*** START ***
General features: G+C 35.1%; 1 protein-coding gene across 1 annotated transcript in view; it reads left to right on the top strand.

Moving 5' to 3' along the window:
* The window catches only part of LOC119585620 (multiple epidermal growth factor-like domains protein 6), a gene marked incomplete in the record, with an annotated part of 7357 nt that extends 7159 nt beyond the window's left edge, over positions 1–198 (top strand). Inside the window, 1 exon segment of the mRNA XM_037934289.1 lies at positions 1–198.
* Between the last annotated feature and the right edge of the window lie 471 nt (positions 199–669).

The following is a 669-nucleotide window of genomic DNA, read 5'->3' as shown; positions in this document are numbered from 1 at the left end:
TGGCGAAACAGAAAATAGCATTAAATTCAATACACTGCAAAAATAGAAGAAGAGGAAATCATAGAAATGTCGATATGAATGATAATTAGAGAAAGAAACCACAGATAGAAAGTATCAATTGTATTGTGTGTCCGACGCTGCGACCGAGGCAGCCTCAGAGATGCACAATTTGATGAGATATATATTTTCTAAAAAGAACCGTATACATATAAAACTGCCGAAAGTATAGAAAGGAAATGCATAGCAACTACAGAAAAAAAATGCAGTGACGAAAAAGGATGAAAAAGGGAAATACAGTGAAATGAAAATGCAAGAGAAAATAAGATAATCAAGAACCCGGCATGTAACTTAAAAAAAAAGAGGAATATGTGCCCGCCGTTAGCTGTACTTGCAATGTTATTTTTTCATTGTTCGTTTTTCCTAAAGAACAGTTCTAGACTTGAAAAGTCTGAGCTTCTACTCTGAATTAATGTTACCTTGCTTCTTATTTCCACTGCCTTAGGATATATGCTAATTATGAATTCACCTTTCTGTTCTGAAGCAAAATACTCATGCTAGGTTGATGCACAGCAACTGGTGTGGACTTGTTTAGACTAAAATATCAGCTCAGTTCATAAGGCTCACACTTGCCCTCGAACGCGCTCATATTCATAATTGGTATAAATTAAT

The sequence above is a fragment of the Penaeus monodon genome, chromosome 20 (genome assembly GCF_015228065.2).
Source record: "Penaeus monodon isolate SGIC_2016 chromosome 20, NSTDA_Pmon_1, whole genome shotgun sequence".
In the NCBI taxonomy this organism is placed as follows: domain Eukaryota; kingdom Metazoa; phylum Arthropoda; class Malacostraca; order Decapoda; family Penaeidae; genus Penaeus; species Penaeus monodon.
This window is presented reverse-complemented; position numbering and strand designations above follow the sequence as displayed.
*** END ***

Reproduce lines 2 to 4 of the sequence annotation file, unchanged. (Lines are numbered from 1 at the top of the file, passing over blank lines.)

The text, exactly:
Moving 5' to 3' along the window:
* The window catches only part of LOC119585620 (multiple epidermal growth factor-like domains protein 6), a gene marked incomplete in the record, with an annotated part of 7357 nt that extends 7159 nt beyond the window's left edge, over positions 1–198 (top strand). Inside the window, 1 exon segment of the mRNA XM_037934289.1 lies at positions 1–198.
* Between the last annotated feature and the right edge of the window lie 471 nt (positions 199–669).